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SAN FRANCISCO -- Higher server densities and capacity demands have led storage vendors to release new products for optimizing performance in VDI environments, and VMware swooped in on the evolving storage game here at VMworld 2013 with its Virtual SAN offering.
One of the ongoing challenges in virtual desktop infrastructure (VDI) environments is the significant storage requirements. Storage demands fluctuate depending on application use and login spikes.
"[Virtual desktops] are the perfect solution for so many end-user computing customers, but they are too expensive, too complicated, have bad performance and a very bad user experience," said Steve O'Donnell, CEO of Providence, R.I.-based GreenBytes, Inc. a storage appliance and software vendor.
VMware Inc. debuted its Virtual SAN specifically for use in VDI environments and branch offices. Virtual SAN pools compute and direct attached storage and clusters server disks and flash to create one large data store. Some storage can be solid state drive (SSD), providing more capacity and speed to the end user.
However, Virtual SAN directly competes with VMware's partner ecosystem, said Todd Knapp, CEO of Envision Technology Advisors, a Pawtucket, R.I. based IT consultancy with a number of VDI customers.
"The question now is: When you do the math, will [Virtual SAN] cost less than flash-based options or stateless solutions?" he said. "If VSAN works, it puts guys like Atlantis and Tintri on notice."
In a deep-dive session on the beta product, VMware touted Virtual SAN would cost one-fourth the price of a flash array. Still, since Virtual SAN aggregates different storage volumes, VMware must depend on those very vendors.
"It provides an opportunity to layer on the Virtual SAN," said Seth Knox, vice president of products at Atlantis Computing Inc., a VDI diskless storage provider. "It opens APIs that we can leverage to improve performance."
VMware storage competitors won’t be left behind
A swath of VDI storage vendors also announced products at the conference, with a different approach than VMware. Many take advantage of flash technology and allow organizations to deploy their products alongside existing storage.
"A lot of people will be interested in Virtual SAN, but there is so much more innovation happening in this space," said Jeroen van de Kamp, chief technology officer at Login Consultants, a desktop and virtualization consultancy based in the Netherlands.
Fusion-io, Inc., for example, demoed its new ioVDI software, which deploys flash on the server and directs storage traffic to existing direct-attached storage, SAN or network-attached storage capacity. Since about 80% of data that would have gone to the SAN is instead directed to server-side flash, IT can double the density of desktops per server, according to Lee Caswell, vice president of the virtualization products group at Fusion-io.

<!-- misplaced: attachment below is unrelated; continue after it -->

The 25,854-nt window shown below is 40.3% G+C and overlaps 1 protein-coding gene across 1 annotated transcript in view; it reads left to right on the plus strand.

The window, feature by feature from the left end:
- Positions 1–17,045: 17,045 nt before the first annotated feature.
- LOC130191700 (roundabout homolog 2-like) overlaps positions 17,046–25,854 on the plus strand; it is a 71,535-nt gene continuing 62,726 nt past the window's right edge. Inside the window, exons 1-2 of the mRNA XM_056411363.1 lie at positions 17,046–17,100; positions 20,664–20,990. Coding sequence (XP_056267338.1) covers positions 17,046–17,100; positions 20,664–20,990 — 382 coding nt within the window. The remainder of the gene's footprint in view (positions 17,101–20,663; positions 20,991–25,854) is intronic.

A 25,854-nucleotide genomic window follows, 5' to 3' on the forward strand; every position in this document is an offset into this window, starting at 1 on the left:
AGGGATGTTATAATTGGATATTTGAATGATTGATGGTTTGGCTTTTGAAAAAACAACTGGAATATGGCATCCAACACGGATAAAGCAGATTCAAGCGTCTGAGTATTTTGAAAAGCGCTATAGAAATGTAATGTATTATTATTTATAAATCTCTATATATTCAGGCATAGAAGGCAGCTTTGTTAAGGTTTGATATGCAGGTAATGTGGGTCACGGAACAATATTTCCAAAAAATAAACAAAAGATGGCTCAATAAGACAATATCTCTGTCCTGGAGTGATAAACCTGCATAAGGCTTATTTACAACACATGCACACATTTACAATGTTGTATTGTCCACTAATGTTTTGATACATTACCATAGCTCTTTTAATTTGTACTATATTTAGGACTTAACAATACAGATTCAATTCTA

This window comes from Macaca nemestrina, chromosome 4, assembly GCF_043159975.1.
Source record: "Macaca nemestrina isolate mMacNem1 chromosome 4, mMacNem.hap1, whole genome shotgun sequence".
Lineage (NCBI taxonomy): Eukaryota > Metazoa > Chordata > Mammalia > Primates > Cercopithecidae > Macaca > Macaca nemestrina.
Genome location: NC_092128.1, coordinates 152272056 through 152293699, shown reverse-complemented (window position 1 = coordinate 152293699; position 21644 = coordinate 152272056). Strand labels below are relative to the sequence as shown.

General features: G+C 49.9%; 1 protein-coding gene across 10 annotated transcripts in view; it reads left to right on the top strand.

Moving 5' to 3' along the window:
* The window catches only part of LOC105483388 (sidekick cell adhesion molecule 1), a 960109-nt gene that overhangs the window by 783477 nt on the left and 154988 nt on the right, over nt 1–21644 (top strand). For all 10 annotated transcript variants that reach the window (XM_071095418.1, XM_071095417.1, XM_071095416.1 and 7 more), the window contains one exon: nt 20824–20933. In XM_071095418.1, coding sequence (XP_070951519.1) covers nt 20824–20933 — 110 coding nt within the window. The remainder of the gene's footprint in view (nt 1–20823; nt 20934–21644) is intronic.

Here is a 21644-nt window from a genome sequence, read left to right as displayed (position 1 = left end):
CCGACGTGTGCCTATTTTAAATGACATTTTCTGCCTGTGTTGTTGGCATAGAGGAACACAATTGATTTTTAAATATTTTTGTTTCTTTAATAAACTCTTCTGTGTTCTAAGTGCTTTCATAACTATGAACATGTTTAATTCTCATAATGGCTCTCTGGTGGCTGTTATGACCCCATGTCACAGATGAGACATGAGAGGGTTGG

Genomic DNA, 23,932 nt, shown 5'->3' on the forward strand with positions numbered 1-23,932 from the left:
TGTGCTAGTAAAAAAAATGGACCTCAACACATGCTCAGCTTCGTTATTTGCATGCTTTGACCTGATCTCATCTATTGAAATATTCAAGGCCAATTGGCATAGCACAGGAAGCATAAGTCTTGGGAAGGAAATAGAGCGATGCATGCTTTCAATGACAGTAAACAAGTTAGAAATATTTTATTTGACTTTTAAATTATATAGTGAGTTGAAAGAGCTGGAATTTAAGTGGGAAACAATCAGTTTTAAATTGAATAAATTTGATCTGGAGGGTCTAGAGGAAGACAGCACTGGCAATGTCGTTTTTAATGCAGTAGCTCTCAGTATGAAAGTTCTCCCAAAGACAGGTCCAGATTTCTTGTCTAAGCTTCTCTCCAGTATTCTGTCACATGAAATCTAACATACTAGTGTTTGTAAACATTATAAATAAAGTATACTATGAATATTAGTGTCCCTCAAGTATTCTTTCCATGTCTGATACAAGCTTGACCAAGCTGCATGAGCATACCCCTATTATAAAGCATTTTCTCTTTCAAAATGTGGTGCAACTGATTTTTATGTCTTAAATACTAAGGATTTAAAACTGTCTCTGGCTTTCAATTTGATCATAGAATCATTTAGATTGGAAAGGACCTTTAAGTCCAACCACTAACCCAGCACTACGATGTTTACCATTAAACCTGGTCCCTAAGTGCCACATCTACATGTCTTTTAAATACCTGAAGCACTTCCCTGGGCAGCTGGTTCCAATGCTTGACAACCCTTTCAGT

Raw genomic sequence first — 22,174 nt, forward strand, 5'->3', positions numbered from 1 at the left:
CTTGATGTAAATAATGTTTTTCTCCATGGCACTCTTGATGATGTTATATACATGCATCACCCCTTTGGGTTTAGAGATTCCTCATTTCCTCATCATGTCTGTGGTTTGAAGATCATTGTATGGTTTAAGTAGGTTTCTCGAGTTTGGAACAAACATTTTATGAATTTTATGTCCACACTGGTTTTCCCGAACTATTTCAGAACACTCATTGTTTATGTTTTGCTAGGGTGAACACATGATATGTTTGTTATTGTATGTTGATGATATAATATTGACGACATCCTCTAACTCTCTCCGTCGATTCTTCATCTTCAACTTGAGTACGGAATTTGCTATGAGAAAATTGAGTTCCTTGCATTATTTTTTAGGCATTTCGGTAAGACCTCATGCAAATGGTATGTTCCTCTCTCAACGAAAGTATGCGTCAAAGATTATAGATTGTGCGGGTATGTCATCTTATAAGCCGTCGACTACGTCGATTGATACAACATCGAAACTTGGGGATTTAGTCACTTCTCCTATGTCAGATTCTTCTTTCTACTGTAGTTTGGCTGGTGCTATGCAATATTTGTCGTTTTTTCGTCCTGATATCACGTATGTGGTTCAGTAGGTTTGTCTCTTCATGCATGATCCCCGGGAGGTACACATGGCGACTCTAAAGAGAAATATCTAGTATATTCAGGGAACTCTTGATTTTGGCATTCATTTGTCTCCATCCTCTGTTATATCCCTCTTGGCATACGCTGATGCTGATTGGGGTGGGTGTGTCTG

One IT pro here said his company uses Fusion-io for part of its virtual desktop environment and is looking at other vendors to help expand capacity.
“Server flash helps for faster delivery to the end users,” said Frank Perez, a systems support administrator at CPP Inc., a personal development services company based in Mountain View, Calif. “Our issue is space because our user base is growing really rapidly.”
Technologies such as inline deduplication could help some organizations reduce those capacity needs.
Also released this week is GreenBytes vIO 4.0, a flash-optimized virtual storage product that offers inline deduplication. This kind of deduplication optimizes blocks before committing them to storage, decreasing capacity and increasing the data speed. So, customers can get between 100 and 150 storage IOPS per desktop, which is very close to what they would get from a physical PC, said GreenBytes' O'Donnell.
"You can provide the same experience people had before they were virtualized," he said.
GreenBytes vIO 4.0 includes enhancements for multitenant environments that allow IT to set different performance expectations for different users or sites on a system, and it added dual network management with enhancements for the Simple Network Management Protocol and support for the Cacti open source protocol. Plus, it now integrates with VMware's vStorage API for Array Integration to increase VM cloning speeds and decrease network traffic.
Recent changes in IT -- namely the bring your own desktop trend and the end of Windows XP -- have also driven storage optimization efforts from VDI vendors.
Windows upgrades in particular have increased the demand for VDI products this year, according to Olivier Thierry, chief marketing officer at VDI storage appliance provider Pivot3, Inc.
"Thank you Microsoft for announcing the end of XP, because it got people going 'Uh oh, I need to do something with my desktops,'" Thierry said.
Pivot3 launched at VMworld a new converged storage and compute product, the vSTAC R2S P Cubed appliance, which includes a preconfigured VMware Horizon Suite.
Like other storage vendors such as Tegile, the vSTAC R2S P Cubed appliance offers hybrid storage for VDI. It combines SATA drives, multi-tier storage and SSDs; plus, it takes advantage of in-memory read-caching from VMware vStorage Accelerator. Integrating with the Horizon Suite allows companies to manage virtual and physical desktops along with mobile devices -- all with storage built in.